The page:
CHD Fact Sheet

What is a congenital heart defect?
Congenital heart defects are structural problems with the heart present at birth. They result when a mishap occurs during heart development soon after conception and often before the mother is aware that she is pregnant. Defects range in severity from simple problems, such as “holes” between chambers of the heart, to very severe malformations, such as complete absence of one or more chambers or valves.

Is all heart disease in children congenital?
No, but most is. These defects are usually but not always diagnosed early in life. Rarely, heart disease is not congenital but may occur during childhood such as heart damage due to infection. This type of heart disease is called acquired; examples include Kawasaki disease and rheumatic fever. Children also can be born with or develop heart rate problems such as slow, fast, or irregular heart beats, known as “arrhythmias”.

Who is at risk to have a child with a congenital heart defect?
Anyone can have a child with a congenital heart defect. Out of 1,000 births, nine babies will have some form of congenital heart disorder, most of which are mild. If you or other family members have already had a baby with a heart defect, your risk of having a baby with heart disease may be higher.

How many people in the United States have a congenital heart defect?
About 650,000 to 1.3 million Americans have a congenital heart defect. Approximately 36,000 babies are born with a defect each year.

Why do congenital heart defects occur?
Most of the time we do not know. Although the reason defects occur is presumed to be genetic, only a few genes have been discovered that have been linked to the presence of heart defects. Rarely the ingestion of some drugs and the occurrence of some infections during pregnancy can cause defects.

How can I tell if my baby or child has a congenital heart defect?
Severe heart disease generally becomes evident during the first few months after birth. Some babies are blue or have very low blood pressure shortly after birth. Other defects cause breathing difficulties, feeding problems, or poor weight gain. Minor defects are most often diagnosed on a routine medical check up. Minor defects rarely cause symptoms. While most heart murmurs in children are normal, some may be due to defects.

How serious is the problem?
Congenital heart defects are the most common birth defect and are the number one cause of death from birth defects during the first year of life. Nearly twice as many children die from congenital heart disease in the United States each year as die from all forms of childhood cancers combined. In 2005, 192,000 life-years were lost before age 55 in the United States due to congenital heart disease. In 2004, hospital costs totaled $2.6 billion.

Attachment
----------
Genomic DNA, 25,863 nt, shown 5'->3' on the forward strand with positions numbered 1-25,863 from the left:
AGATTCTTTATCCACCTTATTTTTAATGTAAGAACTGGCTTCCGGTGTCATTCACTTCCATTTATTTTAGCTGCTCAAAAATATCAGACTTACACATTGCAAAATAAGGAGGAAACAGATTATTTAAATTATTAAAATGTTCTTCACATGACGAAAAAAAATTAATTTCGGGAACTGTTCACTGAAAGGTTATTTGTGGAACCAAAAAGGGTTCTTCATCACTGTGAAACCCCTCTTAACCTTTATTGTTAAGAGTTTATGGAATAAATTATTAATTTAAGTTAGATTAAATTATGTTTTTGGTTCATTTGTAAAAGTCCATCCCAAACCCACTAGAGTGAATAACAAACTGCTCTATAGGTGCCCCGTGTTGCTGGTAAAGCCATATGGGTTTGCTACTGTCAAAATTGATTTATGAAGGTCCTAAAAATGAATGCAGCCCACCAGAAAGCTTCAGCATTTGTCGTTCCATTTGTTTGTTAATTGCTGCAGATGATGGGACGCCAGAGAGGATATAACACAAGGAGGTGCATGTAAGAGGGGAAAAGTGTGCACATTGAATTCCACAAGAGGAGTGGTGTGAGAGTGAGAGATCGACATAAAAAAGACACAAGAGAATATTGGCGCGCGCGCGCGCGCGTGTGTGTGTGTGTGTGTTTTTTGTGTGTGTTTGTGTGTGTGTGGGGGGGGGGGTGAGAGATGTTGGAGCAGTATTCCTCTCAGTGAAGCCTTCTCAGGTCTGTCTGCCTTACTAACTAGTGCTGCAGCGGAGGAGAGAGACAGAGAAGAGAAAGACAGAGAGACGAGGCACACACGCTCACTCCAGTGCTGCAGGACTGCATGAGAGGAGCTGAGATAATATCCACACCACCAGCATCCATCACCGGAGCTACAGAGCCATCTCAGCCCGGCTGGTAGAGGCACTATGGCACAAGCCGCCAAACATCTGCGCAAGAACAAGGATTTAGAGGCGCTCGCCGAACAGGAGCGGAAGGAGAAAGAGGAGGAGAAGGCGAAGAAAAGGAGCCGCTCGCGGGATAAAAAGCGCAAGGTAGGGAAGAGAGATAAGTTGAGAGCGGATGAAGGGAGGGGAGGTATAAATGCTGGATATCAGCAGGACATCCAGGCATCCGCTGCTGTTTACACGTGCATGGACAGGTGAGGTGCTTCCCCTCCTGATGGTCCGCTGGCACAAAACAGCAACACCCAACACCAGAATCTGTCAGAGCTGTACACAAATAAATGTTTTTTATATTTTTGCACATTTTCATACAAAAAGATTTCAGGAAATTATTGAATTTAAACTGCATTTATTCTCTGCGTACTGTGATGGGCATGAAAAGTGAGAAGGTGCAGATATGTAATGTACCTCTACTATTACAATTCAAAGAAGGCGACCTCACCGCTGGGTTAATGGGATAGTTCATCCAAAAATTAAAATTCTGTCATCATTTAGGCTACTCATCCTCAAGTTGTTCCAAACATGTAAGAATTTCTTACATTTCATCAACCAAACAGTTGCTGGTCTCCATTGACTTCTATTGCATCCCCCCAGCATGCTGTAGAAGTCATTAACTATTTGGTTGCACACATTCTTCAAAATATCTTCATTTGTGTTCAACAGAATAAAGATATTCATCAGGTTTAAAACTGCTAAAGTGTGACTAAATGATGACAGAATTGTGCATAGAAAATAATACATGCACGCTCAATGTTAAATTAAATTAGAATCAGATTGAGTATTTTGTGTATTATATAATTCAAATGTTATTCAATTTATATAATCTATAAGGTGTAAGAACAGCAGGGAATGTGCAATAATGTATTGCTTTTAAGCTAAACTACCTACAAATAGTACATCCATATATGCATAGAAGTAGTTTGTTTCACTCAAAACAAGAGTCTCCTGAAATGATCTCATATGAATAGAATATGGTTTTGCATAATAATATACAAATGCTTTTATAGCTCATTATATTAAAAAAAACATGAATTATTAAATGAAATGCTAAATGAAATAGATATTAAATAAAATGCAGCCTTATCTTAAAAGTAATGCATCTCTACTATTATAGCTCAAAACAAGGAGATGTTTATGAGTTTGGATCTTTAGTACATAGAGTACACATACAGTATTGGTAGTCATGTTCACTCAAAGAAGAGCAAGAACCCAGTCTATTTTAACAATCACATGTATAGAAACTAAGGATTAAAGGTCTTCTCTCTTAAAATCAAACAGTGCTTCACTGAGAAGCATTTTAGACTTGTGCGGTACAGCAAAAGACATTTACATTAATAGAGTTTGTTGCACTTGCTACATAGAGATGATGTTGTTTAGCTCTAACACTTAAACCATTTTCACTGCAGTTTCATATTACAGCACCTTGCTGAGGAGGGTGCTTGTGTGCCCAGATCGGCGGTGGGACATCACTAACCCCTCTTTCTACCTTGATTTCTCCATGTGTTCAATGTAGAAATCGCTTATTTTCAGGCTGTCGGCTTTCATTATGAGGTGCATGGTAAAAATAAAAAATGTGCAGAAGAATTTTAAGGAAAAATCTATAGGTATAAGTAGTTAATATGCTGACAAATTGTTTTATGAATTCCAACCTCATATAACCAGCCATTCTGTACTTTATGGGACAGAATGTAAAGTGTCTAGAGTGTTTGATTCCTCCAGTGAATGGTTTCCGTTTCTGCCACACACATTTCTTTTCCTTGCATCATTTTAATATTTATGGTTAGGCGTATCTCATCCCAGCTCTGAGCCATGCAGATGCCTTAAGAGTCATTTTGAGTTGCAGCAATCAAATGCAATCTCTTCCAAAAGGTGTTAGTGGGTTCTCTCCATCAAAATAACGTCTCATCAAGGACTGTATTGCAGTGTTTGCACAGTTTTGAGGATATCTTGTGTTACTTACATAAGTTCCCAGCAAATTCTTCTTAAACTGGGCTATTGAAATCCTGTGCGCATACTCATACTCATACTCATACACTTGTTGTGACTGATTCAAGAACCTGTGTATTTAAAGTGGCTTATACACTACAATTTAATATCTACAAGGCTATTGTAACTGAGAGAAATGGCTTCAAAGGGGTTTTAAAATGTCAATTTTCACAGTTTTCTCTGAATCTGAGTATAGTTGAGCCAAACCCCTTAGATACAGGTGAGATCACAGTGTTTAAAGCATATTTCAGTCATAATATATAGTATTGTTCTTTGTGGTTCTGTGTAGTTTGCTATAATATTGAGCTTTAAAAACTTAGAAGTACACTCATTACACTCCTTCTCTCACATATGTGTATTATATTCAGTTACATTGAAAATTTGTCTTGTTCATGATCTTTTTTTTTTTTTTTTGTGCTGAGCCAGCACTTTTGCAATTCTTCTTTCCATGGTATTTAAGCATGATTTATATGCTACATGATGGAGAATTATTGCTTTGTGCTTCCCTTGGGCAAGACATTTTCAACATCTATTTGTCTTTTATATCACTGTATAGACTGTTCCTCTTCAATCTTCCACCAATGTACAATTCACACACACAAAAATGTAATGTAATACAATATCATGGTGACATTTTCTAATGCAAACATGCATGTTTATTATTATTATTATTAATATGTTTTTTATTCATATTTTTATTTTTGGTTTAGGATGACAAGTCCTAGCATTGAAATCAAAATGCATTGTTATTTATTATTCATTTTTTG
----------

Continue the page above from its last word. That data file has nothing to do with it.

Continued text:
Are things improving?
Definitely. Overall mortality has significantly declined over the past few decades. For example, in the 1960s and 1970s the risk of dying following congenital heart surgery was about 30 percent and today it is around 5 percent.

How well can people with congenital heart defects function?
Virtually all children with simple defects survive into adulthood. Although exercise capacity may be limited, most people lead normal or nearly normal lives. For more complex lesions, limitations are common. Some children with congenital heart disease have developmental delay or other learning difficulties.

What is the social/financial impact of congenital heart defects?
Successful treatment requires highly specialized care. Severe congenital heart disease requires extensive financial resources both in and out of the hospital. Children with developmental delay also require community and school-based resources to achieve optimum functioning.

What is the impact of congenital heart disease on families?
The presence of a serious congenital heart defect often results in an enormous emotional and financial strain on young families at a very vulnerable time. Patient/family education is an important part of successful coping.

Where can I get additional information?
You can get additional information from the American Heart Association. You can reach them by calling 1-800-AHA-USA1 or  bv visiting their website here. All information provided from The American Heart Association Website.

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Next Meeting

September 19, 2012, 7 pm
Ronald McDonald House
Dr. James Priest, a pediatric cardiologist at Stanford, will give an informative lecture on the genetics of CHD and his ground-breaking research in this field.

October 8, 2012, 7 pm
Ronald McDonald House
Bill Coon is a two-time heart transplant recipient, first-time kidney transplant recipient, HLHS survivor, author and motivational speaker and he will be sharing with us his life story and adventures.

We typically meet on the third Wednesday of each month at
7:00 pm at the
Ronald McDonald House at Stanford
520 Sand Hill Road Palo Alto, CA 94304